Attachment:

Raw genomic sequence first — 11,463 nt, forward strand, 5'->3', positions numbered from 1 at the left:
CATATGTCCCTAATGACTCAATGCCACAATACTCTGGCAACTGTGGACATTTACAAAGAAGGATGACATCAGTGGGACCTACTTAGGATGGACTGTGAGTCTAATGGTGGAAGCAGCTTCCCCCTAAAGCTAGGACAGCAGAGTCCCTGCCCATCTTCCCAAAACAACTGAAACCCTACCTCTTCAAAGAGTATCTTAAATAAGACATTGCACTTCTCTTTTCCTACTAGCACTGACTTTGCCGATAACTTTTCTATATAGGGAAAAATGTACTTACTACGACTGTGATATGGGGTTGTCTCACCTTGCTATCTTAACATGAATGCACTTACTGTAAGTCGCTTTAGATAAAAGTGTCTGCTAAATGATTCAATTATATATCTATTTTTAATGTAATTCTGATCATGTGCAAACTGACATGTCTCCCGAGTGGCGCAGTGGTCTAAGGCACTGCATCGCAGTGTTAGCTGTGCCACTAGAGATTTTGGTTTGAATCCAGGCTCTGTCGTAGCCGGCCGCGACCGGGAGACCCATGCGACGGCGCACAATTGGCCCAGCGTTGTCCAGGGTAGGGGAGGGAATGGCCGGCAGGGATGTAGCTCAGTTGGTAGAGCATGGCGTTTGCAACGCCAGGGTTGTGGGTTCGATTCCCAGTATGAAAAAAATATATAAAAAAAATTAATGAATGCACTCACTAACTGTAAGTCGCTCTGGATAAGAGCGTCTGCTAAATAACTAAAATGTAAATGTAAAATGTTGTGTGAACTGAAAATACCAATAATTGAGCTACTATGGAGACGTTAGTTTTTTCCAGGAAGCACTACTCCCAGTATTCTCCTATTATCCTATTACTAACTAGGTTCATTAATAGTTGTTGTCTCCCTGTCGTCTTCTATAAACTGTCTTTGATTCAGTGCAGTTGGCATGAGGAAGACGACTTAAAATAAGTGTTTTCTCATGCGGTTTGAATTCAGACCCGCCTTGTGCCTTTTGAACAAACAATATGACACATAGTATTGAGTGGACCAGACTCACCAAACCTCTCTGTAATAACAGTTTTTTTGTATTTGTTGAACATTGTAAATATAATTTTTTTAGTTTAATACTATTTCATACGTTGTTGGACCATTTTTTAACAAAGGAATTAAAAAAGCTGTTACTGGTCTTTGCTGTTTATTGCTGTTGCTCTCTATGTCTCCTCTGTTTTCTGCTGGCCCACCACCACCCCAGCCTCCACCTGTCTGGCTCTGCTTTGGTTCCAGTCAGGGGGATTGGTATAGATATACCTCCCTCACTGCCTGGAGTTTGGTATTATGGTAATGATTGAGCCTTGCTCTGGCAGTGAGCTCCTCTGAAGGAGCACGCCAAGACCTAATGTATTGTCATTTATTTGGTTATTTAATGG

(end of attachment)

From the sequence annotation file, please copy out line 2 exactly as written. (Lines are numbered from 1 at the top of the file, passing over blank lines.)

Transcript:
CATATGTCCCTAATGACTCAATGCCACAATACTCTGGCAACTGTGGACATTTACAAAGAAGGATGACATCAGTGGGACCTACTTAGGATGGACTGTGAGTCTAATGGTGGAAGCAGCTTCCCCCTAAAGCTAGGACAGCAGAGTCCCTGCCCATCTTCCCAAAACAACTGAAACCCTACCTCTTCAAAGAGTATCTTAAATAAGACATTGCACTTCTCTTTTCCTACTAGCACTGACTTTGCCGATAACTTTTCTATATAGGGAAAAATGTACTTACTACGACTGTGATATGGGGTTGTCTCACCTTGCTATCTTAACATGAATGCACTTACTGTAAGTCGCTTTAGATAAAAGTGTCTGCTAAATGATTCAATTATATATCTATTTTTAATGTAATTCTGATCATGTGCAAACTGACATGTCTCCCGAGTGGCGCAGTGGTCTAAGGCACTGCATCGCAGTGTTAGCTGTGCCACTAGAGATTTTGGTTTGAATCCAGGCTCTGTCGTAGCCGGCCGCGACCGGGAGACCCATGCGACGGCGCACAATTGGCCCAGCGTTGTCCAGGGTAGGGGAGGGAATGGCCGGCAGGGATGTAGCTCAGTTGGTAGAGCATGGCGTTTGCAACGCCAGGGTTGTGGGTTCGATTCCCAGTATGAAAAAAATATATAAAAAAAATTAATGAATGCACTCACTAACTGTAAGTCGCTCTGGATAAGAGCGTCTGCTAAATAACTAAAATGTAAATGTAAAATGTTGTGTGAACTGAAAATACCAATAATTGAGCTACTATGGAGACGTTAGTTTTTTCCAGGAAGCACTACTCCCAGTATTCTCCTATTATCCTATTACTAACTAGGTTCATTAATAGTTGTTGTCTCCCTGTCGTCTTCTATAAACTGTCTTTGATTCAGTGCAGTTGGCATGAGGAAGACGACTTAAAATAAGTGTTTTCTCATGCGGTTTGAATTCAGACCCGCCTTGTGCCTTTTGAACAAACAATATGACACATAGTATTGAGTGGACCAGACTCACCAAACCTCTCTGTAATAACAGTTTTTTTGTATTTGTTGAACATTGTAAATATAATTTTTTTAGTTTAATACTATTTCATACGTTGTTGGACCATTTTTTAACAAAGGAATTAAAAAAGCTGTTACTGGTCTTTGCTGTTTATTGCTGTTGCTCTCTATGTCTCCTCTGTTTTCTGCTGGCCCACCACCACCCCAGCCTCCACCTGTCTGGCTCTGCTTTGGTTCCAGTCAGGGGGATTGGTATAGATATACCTCCCTCACTGCCTGGAGTTTGGTATTATGGTAATGATTGAGCCTTGCTCTGGCAGTGAGCTCCTCTGAAGGAGCACGCCAAGACCTAATGTATTGTCATTTATTTGGTTATTTAATGG